Of the congressional In Ohio, similar causes have promembers, federalism gained 13, and duced like results ; and the federal mathese 13 successful candidates received jority, which was 24,000 for Harrison, 70,208 votes, while the defeated feder- and reduced to 5,940 for Clay in 1844, alist candidates for the same districts in has not been brought lower than 2000 1844 obtained 88,+91. The democra- for the Governor. This grew out of tic vote in these districts in 1844 was divisions in Pickaway, Starke and 98,536, and in 1846 but 69,686, a di- Wayne ; and the absence of 2,500 paminution of 28,850 votes by bolting triots with the army in Mexico, giving and treachery. But say the federal a practical support with their blood and leaders in their late edicts, these are treasure to that war which the absence the indications that the new tariff is of their votes is supposed to condemn. unpopular. Then a majority of 13, These are the triumphs that have 000 for Gardiner indicates that it is called forth loud vauntings on the part popular. It appears, however, that of the federalist leaders, and induced even if the tariff could in any way have them to rally under the cry of the rebeen connected as a test question, six peal of the new tariff, ere its beneficent members who voted against the new operation in promoting trade shall have tariff, or in favor of that of 1642, were too firmly fixed it in the affections of defeated by members of opposite poli- the people. The federalist party, in tics. Three federalist allies, who voted relation to the tariff, are precisely now against the new tariff, have been suc where they stood in relation to a naceeded by democrats, and democrats tional bank in March, 1841. . It will be who voted with the federalists on that remembered that when the late nationquestion, have been superseded. If al bank resumed its payments for the this is expressive of public opinion, it is last time, in January, 1841, most of pot in favor of the assumptions of fede- the banking institutions at the south ralist leaders.

and west were in a state of suspension, Pennsylvania was not exempt from and therefore, the internal exchanges, the disorganising influence of local poli- as expressed in their depreciated paper tics, where there was no absorbing promises, used as local currencies, exnational question to take precedence. hibited great confusion and very high A diminution in the aggregate vote,

The revolution of 1840 was to however, there, as in other states, bring back federalist patronage to the marks the apathy of the electors. United States Bank; and a strenuous From the singular results of the re effort was made to whitewash its diturns of the congressional members, it lapidated credit, in order that, on the would appear, however, that the tariff advent of the new government to powquestion did influence the votes, and er in March, the federal deposites the effects of that iufluence are seen in might be restored to its vaults, and the the almost universal condemnation of credit and means thus bestowed upon those democrats who voted against the it by government patronage, were to be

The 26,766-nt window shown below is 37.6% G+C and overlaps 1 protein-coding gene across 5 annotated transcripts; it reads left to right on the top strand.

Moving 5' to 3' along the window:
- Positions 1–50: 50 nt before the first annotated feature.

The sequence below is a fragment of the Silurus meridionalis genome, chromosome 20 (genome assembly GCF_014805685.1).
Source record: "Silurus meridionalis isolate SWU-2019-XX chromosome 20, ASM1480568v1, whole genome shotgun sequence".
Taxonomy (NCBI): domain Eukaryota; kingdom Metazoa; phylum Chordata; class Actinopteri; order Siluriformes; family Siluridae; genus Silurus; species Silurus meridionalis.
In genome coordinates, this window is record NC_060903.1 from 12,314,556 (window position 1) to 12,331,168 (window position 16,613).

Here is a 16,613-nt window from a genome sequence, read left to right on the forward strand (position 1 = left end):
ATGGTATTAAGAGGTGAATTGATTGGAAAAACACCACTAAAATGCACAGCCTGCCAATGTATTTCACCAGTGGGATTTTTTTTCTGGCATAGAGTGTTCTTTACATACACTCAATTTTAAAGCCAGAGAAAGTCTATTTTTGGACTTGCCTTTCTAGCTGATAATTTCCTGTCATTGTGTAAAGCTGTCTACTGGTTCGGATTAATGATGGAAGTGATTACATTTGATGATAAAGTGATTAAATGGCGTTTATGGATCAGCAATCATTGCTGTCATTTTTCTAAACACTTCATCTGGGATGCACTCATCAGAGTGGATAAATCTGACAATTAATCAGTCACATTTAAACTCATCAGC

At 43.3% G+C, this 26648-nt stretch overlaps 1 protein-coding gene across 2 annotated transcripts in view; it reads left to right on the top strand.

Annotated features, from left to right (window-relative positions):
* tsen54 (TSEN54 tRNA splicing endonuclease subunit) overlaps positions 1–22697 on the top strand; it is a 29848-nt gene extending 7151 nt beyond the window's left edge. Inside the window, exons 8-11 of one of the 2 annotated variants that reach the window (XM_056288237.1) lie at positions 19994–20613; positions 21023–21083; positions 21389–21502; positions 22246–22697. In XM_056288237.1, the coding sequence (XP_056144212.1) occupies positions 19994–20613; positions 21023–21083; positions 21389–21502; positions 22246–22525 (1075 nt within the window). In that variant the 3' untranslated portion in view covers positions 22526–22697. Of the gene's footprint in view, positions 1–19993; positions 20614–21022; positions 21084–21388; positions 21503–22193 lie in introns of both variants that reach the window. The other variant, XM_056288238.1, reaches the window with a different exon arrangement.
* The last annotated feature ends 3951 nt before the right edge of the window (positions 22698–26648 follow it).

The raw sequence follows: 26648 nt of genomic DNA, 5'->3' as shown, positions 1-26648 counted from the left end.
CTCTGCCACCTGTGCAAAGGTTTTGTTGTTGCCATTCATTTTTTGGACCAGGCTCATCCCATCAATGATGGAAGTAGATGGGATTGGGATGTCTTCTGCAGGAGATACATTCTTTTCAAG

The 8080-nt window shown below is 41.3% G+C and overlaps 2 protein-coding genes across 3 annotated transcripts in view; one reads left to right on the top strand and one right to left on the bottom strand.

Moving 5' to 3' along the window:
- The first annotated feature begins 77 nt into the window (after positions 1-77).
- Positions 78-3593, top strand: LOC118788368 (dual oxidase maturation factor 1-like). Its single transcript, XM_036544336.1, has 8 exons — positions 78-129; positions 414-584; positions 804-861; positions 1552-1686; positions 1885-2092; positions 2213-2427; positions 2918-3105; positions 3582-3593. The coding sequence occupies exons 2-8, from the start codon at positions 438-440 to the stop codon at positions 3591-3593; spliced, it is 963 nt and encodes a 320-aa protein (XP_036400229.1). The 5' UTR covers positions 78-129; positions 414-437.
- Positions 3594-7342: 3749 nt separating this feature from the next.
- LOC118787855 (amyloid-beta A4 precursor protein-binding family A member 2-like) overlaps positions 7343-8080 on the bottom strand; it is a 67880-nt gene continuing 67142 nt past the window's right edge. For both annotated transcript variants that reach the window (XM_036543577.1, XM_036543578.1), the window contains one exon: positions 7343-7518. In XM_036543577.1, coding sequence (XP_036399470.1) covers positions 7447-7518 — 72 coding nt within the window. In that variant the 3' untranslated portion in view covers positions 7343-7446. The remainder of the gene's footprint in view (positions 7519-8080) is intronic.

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the means of giving the expiring insti- its own advantages apparent, in order tution a new lease of life. Fortunately to save the theory of protection, that for the country, however, it was too induces the eager and reckless baste of far gone, and six little weeks saw it federalist leaders. Mr. Webster, in his pass finally into the hands of assignees, late speech at Boston, lays great stress and 14 days before its patrons were to on the result in New York ; and said, take possession of power, it expired. as reported in the Boston Courier, as All the banks south and west followed follows: its example, and exchanges, as repre

“ Mr. Webster contended that what had sented in their bills, stood as follows:

brought about the changes there, was a Philadelphia,

7 a dis. general dissatisfaction with, and want of Richmond,

confidence in the general government, Mobile,

124 a 13 New-Orleans,

64 a 7

under its present administration. The Nashville,

.14 a 141

change had been wrouglit by considerate St. Louis,

and reflective men, not as individuals, but Cincimati,

in masses and troops, voting for the whig This state of exchanges was disas- candidates; they had taken the wbig trous to commercial interests, and long showing their disapprobation of the war

ground as the most effectual mode of and loud were the lamentations sent and the tariff of 1846, and had given up up in relation to the want of a national their adhesion to third parties, and had bank, to regulate them. The great become whigs out and out. federalist leaders proclaimed that, with “. While the governor was elected by out a bank. exchanges would never some eleven, twelve, or, perhaps, fifteen again be uniform and low. They had, thousand majority, the whigs have elected

two-thirds of the whole number of memhowever, some suspicion that exchanges would regulate themselves, the vote for those members run far ahead